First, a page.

a. PE and variants
The most widely used metric for detecting bubbles is the price earnings (PE) ratio, with variants thereof that claim to improve its predictive power. Thus, while the conventional PE ratio is estimated by dividing the current price (or index level) by earnings in the last year or twelve months, you could consider at least three modifications. The first is to clean up earnings removing what you view as extraordinary or non-operating items to come up with a better measure of operating earnings. In 2002, in the aftermath of accounting scandals, S&P started computing core earnings for US companies which can differ from reported earnings significantly. The second is to average earnings over a longer period (say five to ten years) to remove the year-to-year volatility in earnings. The third is to adjust the earnings from prior periods for inflation to get a inflation-consistent or real PE ratio. In fact, Robert Shiller has a time series of PE ratios for US stocks stretching back to 1871, that uses normalized, inflation-adjusted earnings.

In the graph below, I report on the time trends between 1969 and 2013 in four variants of the PE ratios, a PE using trailing 12 month earnings (PE), a PE based upon the average earnings over the previous ten years (Normalized PE), a PE based upon my estimates of inflation-adjusted average earnings over the prior ten years (My CAPE) and the Shiller PE.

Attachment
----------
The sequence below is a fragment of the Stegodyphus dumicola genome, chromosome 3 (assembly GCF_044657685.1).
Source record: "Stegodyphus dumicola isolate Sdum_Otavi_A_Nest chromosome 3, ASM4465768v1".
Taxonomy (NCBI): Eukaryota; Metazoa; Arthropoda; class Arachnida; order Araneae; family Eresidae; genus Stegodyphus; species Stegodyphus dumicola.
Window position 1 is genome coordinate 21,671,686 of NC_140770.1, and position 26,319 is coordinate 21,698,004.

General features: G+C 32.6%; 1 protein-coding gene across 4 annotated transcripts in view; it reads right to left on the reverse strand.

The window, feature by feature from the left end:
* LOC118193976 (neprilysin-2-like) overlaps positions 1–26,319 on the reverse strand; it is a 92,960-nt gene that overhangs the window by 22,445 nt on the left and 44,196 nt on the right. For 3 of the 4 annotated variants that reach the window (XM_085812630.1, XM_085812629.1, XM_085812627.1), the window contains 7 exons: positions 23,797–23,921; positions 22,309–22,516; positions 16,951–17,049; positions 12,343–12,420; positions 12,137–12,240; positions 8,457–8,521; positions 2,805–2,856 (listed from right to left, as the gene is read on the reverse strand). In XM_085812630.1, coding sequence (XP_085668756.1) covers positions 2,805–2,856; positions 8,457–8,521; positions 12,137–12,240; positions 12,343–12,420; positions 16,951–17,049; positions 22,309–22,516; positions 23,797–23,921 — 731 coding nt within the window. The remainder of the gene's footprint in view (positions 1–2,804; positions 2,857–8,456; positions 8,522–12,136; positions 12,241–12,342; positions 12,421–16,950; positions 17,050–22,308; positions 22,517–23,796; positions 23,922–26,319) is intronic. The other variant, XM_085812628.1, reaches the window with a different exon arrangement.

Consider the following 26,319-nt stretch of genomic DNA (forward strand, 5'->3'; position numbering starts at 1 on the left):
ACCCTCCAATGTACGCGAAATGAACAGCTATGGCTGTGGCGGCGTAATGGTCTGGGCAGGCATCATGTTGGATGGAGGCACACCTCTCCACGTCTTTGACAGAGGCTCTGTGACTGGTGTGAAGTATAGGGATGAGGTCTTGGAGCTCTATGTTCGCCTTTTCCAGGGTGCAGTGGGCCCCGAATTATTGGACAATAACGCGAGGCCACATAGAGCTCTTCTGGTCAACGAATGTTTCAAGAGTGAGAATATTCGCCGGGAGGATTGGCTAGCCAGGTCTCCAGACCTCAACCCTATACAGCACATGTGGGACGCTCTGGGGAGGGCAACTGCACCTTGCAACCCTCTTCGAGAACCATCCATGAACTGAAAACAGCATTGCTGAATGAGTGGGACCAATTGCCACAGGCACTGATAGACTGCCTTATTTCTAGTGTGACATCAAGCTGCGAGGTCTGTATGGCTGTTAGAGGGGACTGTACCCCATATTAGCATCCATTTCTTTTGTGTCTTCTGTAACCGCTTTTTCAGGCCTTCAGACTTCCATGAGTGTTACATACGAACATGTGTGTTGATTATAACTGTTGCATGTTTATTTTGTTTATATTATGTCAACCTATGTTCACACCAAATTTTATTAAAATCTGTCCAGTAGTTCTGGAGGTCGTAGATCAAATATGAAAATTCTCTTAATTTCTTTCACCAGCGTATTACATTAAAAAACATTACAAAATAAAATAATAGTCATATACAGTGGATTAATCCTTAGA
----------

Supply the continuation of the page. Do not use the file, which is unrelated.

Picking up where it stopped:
Normalized PE used average earnings over last 10 years & My CAPE uses my inflation adjusted normalized earnings. Shiller PE is as reported in his datasets
While the Shiller PE has become the primary weapon wielded by those who believe that we are in a bubble, perhaps because of the pedigree of its creator,  the reality is that all four measures of PE move together much of the time, with a correlation of close to 90%. (If you are wondering why my time series starts in 1969, I use the S&P 500 and earnings on the index and I was unable to get reliable numbers for the latter prior to 1960. Since I need ten years of earnings to get my normalized values, my first estimates are therefore in 1969.)

To examine whether any of these PE measures do a good job of predicting future stock returns and thus market crashes, I computed the correlation of each PE measure with annual returns on the S&P 500 over one-year, two-year and three-year periods following the computation.